The pro of having Depth of knowledge in a technique is that should you take the fight to where your knowledge far surpasses your opponents knowledge level, you will always come out ahead.
The cons are very simple,in order to achieve Depth, you must use your limited time and focus it in a few positions, meaning you may find yourself lacking everywhere else.
Meaning what? Meaning if someonetakes you out of yourgame orprevents you from getting into the specific positions you are an expert in, then you are left with nothing but your limited shallow knowledge of every other position.
Pros: you can create niche areas of your game where you can outperform just about anyone evenhigher-level belts
Cons: you may never have the overall knowledge required to get to you niche area.
I hope this is all making sense with Paul’s horrid reading…
So, which is better Depth or Shallowness of knowledge?
Furthermore, from last episode,which is better, Narrowness of knowledge or Breadth of knowledge?
Before I answer understand that bothBreadth and Depth of knowledge are organic and change over time as well as they are relevant only to you and who you compare to. To my white belts I have what seems to them to be total and complete understanding of jiu-jitsu. However, when I compare to my instructor, well Stambowsky makes me feel like I’m sure my white belts feel…yet I feel that the gap between his knowledge and mine is bigger than my white belts and mine…. Just blessed to be able to learn from him…
Nonetheless I digress...
Well, I am a perfectionist when it comes to jiu-jitsu, it is my addiction.So,to me, we should strive for bothBreadth of knowledge andDepth of knowledge, meaning learn everything that you can. All the new and old techniques. And then study them to an infinitesimal detail and completely understand them all. I don’t believe in settling for less.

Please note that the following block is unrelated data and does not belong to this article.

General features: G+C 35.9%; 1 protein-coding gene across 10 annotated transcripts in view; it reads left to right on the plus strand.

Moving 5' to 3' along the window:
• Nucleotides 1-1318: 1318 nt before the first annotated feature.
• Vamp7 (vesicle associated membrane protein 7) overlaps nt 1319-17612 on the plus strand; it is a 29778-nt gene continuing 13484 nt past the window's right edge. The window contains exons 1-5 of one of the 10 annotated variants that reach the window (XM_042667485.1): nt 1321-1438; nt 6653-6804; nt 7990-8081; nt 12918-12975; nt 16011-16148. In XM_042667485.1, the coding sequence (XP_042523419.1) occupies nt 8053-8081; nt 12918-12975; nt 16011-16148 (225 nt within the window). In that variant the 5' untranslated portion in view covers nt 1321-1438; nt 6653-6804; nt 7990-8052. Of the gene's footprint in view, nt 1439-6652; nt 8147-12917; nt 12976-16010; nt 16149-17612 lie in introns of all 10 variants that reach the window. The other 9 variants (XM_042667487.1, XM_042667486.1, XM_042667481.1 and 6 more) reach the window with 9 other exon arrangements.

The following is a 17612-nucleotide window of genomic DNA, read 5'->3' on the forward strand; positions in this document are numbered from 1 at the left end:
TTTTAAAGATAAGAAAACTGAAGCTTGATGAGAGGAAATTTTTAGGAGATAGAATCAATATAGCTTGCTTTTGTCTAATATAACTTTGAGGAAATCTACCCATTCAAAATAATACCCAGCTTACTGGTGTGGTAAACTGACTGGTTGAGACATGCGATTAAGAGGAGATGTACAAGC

Remember we are all in this journey together and not a single soul on this planet knows all of jiu-jitsu. That infinite number of techniques and their details are what make this so incredible addicting. Knowing that you are on an endless path of knowledge keeps you humble, keeps you learning, which in turn keeps you growing and improving.
The moment you settle for a specific amount of knowledge, Depth or breath, you have settled in your path, and you have accepted your current place as the destination of your journey. Meaning you are no longer exploring, no longer growing, no longer improving.
Then there’s always the argument of well I started late in life, or I only train x amounts of days a week, how could I ever learn everything as you described above… Well the truth is no one will ever learn all of jiu-jitsu.The point here is to strive for perfection and continual improvement, and to not set a limiting goal.
Now if the question is how do I then create or develop a “game” that’s going to work for me? Well we can discuss this in the future.